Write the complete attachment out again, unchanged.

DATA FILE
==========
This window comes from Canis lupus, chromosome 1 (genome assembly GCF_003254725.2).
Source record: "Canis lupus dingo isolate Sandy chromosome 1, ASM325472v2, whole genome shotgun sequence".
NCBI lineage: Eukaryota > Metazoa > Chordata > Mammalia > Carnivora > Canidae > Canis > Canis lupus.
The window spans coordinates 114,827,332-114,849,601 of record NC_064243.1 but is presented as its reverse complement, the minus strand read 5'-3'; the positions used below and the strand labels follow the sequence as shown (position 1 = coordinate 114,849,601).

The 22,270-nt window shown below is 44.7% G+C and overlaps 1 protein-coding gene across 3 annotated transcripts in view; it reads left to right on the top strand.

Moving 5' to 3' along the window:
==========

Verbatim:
This window comes from Canis lupus, chromosome 1 (genome assembly GCF_003254725.2).
Source record: "Canis lupus dingo isolate Sandy chromosome 1, ASM325472v2, whole genome shotgun sequence".
NCBI lineage: Eukaryota > Metazoa > Chordata > Mammalia > Carnivora > Canidae > Canis > Canis lupus.
The window spans coordinates 114,827,332-114,849,601 of record NC_064243.1 but is presented as its reverse complement, the minus strand read 5'-3'; the positions used below and the strand labels follow the sequence as shown (position 1 = coordinate 114,849,601).

The 22,270-nt window shown below is 44.7% G+C and overlaps 1 protein-coding gene across 3 annotated transcripts in view; it reads left to right on the top strand.

Moving 5' to 3' along the window: